Wij willen met u aan tafel zitten en in een openhartig gesprek uitvinden welke uitdagingen en vragen er bij u spelen om zo, gezamelijk, tot een beste oplossing te komen. Oftewel, hoe kan de techniek u ondersteunen in plaats van dat u de techniek moet ondersteunen.

Google Glass was ahead of its time. That’s not to say that the people who wore it out in public didn’t look like giant dorks, of course, but in hindsight it seems safe to say that the world just wasn’t ready for wearable augmented reality. The phenomenon has, however, seen a resurgence among enterprise applications, courtesy of companies like Epson and Microsoft.

Google’s ready to ride that wave. In May, the company announced the arrival of the second version of its Enterprise Edition of Glass. Today, the headset is available for developers as a direct purchase from a handful of resellers. The Android-based device, which graduated from Google X mid last year, looks remarkably like the earliest versions of Glass, albeit with a slightly refined design.

Seven years after the arrival of the original model, the Glass Enterprise 2 isn’t cheap, either. It runs $ 1,000 from partner sites. There are a few suggestions for potential applications, including card text, imaging samples and QR scanning.

As Lucas noted in his initial write-up, the Glass system is much more limited than the likes of the latest HoloLens, which is focused on a more XR experience. Google, instead, is focused on lightweight usability — which could certainly serve as an advantage in certain settings. Key applications for the product include settings like construction sites, where contextual environmental information can otherwise be difficult to access.


TechCrunch

Think you’ve found a glaring security hole in Xbox Live? Microsoft is interested.

The company announced a new bug bounty program today, focused specifically on its Xbox Live network and services. Depending on how serious the exploit is and how complete your report is, they’re paying up to $ 20,000.

Like most bug bounty programs, Microsoft is looking for pretty specific/serious security flaws here. Found a way to execute unauthorized code on Microsoft’s servers? They’ll pay for that. Keep getting disconnected from Live when you play as a certain legend in Apex? Not quite the kind of bug they’re looking for.

Microsoft also specifically rules out a few types of vulnerabilities as out-of-scope, including DDoS attacks, anything that involves phishing Microsoft employees or Xbox customers, or getting servers to cough up basic info like server name or internal IP. You can find the full breakdown here.

This is by no means Microsoft’s first foray into bounty programs; they’ve got similar programs for the Microsoft Edge browser, their “Windows Insider” preview builds, Office 365, and plenty of other categories. The biggest bounties they offer are on their cloud computing service, Azure, where the bounty for a super specific bug (gaining admin access to an Azure Security Lab account, which are closely controlled) can net up to $ 300,000.


TechCrunch

Microsoft’s big experiment in real-world augmented reality gaming, Minecraft Earth, is live now for players in North America, the U.K., and a number of other areas. The pocket-size AR game lets you collect blocks and critters wherever you go, undertake little adventures with friends, and of course build sweet castles.

I played an early version of Minecraft Earth earlier this year, and found it entertaining and the AR aspect surprisingly seamless. The gameplay many were first introduced to in Pokemon GO is adapted here in a more creative and collaborative way.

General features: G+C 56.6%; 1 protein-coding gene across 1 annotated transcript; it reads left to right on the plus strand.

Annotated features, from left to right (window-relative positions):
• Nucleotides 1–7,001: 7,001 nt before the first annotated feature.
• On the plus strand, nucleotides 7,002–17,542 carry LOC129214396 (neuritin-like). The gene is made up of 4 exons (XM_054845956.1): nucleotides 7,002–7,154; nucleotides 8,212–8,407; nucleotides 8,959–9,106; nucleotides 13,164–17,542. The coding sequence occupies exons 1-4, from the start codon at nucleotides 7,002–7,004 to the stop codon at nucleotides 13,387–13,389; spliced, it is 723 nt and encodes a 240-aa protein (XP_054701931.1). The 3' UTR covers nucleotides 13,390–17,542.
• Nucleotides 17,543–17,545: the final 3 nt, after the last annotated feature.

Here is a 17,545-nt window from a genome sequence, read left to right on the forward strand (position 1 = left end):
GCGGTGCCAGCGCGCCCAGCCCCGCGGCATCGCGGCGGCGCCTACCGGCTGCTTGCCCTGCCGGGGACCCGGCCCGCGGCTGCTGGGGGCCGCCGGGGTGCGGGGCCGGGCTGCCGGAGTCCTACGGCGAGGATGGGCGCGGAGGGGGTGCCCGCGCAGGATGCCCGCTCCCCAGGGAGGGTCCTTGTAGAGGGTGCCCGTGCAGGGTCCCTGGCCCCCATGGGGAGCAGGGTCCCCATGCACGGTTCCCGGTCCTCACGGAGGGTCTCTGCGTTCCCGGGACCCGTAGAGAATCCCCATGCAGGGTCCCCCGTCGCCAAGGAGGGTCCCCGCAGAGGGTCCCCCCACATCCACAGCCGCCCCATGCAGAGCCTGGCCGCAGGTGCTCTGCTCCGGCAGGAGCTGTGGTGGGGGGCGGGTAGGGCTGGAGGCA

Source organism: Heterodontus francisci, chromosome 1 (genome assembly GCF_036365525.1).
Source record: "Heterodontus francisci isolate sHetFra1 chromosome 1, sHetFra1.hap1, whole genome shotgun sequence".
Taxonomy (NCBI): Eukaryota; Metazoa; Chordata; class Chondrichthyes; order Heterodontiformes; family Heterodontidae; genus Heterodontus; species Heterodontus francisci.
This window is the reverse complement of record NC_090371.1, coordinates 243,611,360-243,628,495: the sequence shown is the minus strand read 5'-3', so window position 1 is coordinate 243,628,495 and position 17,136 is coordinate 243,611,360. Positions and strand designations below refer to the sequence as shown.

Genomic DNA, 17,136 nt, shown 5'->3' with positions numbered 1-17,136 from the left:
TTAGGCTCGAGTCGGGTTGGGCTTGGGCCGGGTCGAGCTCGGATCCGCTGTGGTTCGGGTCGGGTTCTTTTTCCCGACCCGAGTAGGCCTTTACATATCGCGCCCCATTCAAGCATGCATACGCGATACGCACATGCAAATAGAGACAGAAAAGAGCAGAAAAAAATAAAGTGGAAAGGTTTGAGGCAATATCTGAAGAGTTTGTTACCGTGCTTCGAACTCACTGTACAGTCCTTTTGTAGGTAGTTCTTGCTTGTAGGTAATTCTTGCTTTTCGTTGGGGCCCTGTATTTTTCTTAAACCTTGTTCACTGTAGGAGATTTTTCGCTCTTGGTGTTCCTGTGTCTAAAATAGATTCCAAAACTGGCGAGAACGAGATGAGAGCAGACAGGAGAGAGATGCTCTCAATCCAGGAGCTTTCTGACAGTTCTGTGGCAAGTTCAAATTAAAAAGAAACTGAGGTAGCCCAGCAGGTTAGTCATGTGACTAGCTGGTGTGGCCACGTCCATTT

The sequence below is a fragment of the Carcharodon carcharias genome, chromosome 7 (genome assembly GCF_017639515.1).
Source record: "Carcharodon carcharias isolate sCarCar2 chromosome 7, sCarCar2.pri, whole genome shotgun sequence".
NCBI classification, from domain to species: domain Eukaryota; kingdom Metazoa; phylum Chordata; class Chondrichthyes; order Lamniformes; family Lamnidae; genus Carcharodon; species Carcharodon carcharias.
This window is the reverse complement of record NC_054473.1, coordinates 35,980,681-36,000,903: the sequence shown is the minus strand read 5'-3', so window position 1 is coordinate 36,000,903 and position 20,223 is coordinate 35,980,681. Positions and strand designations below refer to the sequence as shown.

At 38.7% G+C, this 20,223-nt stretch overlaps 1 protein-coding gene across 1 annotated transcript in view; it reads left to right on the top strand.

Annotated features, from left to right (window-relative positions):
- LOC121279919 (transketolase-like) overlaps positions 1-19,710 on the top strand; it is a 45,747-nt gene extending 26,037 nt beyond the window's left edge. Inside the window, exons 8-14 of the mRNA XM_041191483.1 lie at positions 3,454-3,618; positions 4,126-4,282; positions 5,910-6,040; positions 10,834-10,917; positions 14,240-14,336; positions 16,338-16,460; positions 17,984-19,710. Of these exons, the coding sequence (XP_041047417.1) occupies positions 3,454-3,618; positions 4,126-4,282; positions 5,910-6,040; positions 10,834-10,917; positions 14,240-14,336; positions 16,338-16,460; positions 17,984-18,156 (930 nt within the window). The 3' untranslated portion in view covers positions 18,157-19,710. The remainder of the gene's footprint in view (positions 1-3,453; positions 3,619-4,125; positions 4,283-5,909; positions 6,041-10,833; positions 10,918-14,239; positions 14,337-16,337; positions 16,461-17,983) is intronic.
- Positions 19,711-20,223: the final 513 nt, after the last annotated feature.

You still walk around your neighborhood, rendered in this case charmingly like a Minecraft world, and tap little icons that pop up around your character. These may be blocks you can use to build, animals you can collect, or events like combat encounters that you can do alone or with friends for rewards.

Ultimately all this is in service of building stuff, which you do on “build plates” of various sizes. These you place in AR mode on a flat surface, which they lock onto, letting you move around freely to edit and play with them. This sounded like it could be fussy or buggy when I first heard about it, but actually doing it was smooth and easy. It’s easy to “zoom in” to edit a structure by just moving your phone closer, and multiple people can play with the same blocks and plate at the same time.

Once you’ve put together something fun, you can take it to an outdoors location and have it represented at essentially “real” size, so you can walk around the interior of your castle or dungeon. Of course you can’t climb steps, since they’re not real, but the other aspects work as expected: you can manipulate doors and other items, breed cave chickens, and generally enjoy yourself.

The game is definitely more open-ended than the collection-focused Pokemon GO and Harry Potter: Wizards Unite. Whether that proves to be to its benefit or detriment when it comes to appeal and lasting power remains to be seen — but one thing is for sure: People love Minecraft and they’re going to want to at least try this out.

And now they can, if they’re in one of the following countries — with others coming throughout the holiday season.

 

  • United States
  • United Kingdom
  • Canada
  • South Korea
  • Philippines
  • Sweden
  • Mexico
  • Australia
  • New Zealand
  • Iceland

You can download Minecraft Earth for iOS here and for Android here.

 


TechCrunch

SpaceX has a big launch coming up this morning from Cape Canaveral in Florida – a Falcon 9 will carry a payload of 60 of its Starlink orbital communications satellites to space at 9:56 AM ET (6:56 AM PT). The Starlink satellites are the first non-test group of SpaceX’s new constellation heading up en masse, with the aim of helping set up a network that will eventually provide global high-speed Internet connectivity.

SpaceX has already sent up 62 Starlink satellites in total, across two test batch launches: Two launched in February 2018 from Vandenberg in California, aboard a rocket that was also transporting a satellite called ‘Paz’ for a client, and 60 launched in May of this year, a large test batch that was used to trial ground-based communications, as well as controlled de-orbiting mechanisms. Of those 60, 57 satellites are still in orbit while 3 became non-operational after launch.